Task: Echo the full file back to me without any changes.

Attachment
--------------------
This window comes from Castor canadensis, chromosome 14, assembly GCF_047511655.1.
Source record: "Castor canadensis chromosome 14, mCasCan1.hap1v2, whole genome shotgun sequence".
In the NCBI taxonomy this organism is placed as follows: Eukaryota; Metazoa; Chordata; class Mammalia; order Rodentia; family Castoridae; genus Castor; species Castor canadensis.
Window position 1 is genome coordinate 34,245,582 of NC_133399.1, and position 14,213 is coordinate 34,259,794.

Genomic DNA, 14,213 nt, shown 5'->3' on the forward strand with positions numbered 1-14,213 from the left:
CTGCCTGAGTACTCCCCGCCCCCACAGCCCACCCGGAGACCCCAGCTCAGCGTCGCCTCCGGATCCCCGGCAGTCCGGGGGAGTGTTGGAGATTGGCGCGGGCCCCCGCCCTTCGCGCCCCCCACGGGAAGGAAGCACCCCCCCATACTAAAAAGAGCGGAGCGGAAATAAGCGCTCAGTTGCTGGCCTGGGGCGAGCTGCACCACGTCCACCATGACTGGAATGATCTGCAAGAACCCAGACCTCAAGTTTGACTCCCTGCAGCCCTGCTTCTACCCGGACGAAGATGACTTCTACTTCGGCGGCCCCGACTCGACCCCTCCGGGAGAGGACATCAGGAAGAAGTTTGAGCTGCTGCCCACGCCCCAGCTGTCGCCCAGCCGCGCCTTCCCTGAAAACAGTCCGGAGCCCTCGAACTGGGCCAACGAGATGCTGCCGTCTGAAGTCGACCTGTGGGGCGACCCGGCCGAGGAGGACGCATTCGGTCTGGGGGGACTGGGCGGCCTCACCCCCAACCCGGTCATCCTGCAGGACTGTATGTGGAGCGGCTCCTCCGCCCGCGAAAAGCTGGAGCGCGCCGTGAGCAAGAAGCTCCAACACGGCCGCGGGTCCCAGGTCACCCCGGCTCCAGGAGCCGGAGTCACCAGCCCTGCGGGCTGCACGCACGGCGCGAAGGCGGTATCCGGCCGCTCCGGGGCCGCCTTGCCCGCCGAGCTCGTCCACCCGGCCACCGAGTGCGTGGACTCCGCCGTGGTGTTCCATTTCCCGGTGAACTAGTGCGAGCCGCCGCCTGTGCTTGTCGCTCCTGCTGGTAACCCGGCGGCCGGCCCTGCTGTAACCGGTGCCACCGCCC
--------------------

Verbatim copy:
This window comes from Castor canadensis, chromosome 14, assembly GCF_047511655.1.
Source record: "Castor canadensis chromosome 14, mCasCan1.hap1v2, whole genome shotgun sequence".
In the NCBI taxonomy this organism is placed as follows: Eukaryota; Metazoa; Chordata; class Mammalia; order Rodentia; family Castoridae; genus Castor; species Castor canadensis.
Window position 1 is genome coordinate 34,245,582 of NC_133399.1, and position 14,213 is coordinate 34,259,794.

Genomic DNA, 14,213 nt, shown 5'->3' on the forward strand with positions numbered 1-14,213 from the left:
CTGCCTGAGTACTCCCCGCCCCCACAGCCCACCCGGAGACCCCAGCTCAGCGTCGCCTCCGGATCCCCGGCAGTCCGGGGGAGTGTTGGAGATTGGCGCGGGCCCCCGCCCTTCGCGCCCCCCACGGGAAGGAAGCACCCCCCCATACTAAAAAGAGCGGAGCGGAAATAAGCGCTCAGTTGCTGGCCTGGGGCGAGCTGCACCACGTCCACCATGACTGGAATGATCTGCAAGAACCCAGACCTCAAGTTTGACTCCCTGCAGCCCTGCTTCTACCCGGACGAAGATGACTTCTACTTCGGCGGCCCCGACTCGACCCCTCCGGGAGAGGACATCAGGAAGAAGTTTGAGCTGCTGCCCACGCCCCAGCTGTCGCCCAGCCGCGCCTTCCCTGAAAACAGTCCGGAGCCCTCGAACTGGGCCAACGAGATGCTGCCGTCTGAAGTCGACCTGTGGGGCGACCCGGCCGAGGAGGACGCATTCGGTCTGGGGGGACTGGGCGGCCTCACCCCCAACCCGGTCATCCTGCAGGACTGTATGTGGAGCGGCTCCTCCGCCCGCGAAAAGCTGGAGCGCGCCGTGAGCAAGAAGCTCCAACACGGCCGCGGGTCCCAGGTCACCCCGGCTCCAGGAGCCGGAGTCACCAGCCCTGCGGGCTGCACGCACGGCGCGAAGGCGGTATCCGGCCGCTCCGGGGCCGCCTTGCCCGCCGAGCTCGTCCACCCGGCCACCGAGTGCGTGGACTCCGCCGTGGTGTTCCATTTCCCGGTGAACTAGTGCGAGCCGCCGCCTGTGCTTGTCGCTCCTGCTGGTAACCCGGCGGCCGGCCCTGCTGTAACCGGTGCCACCGCCC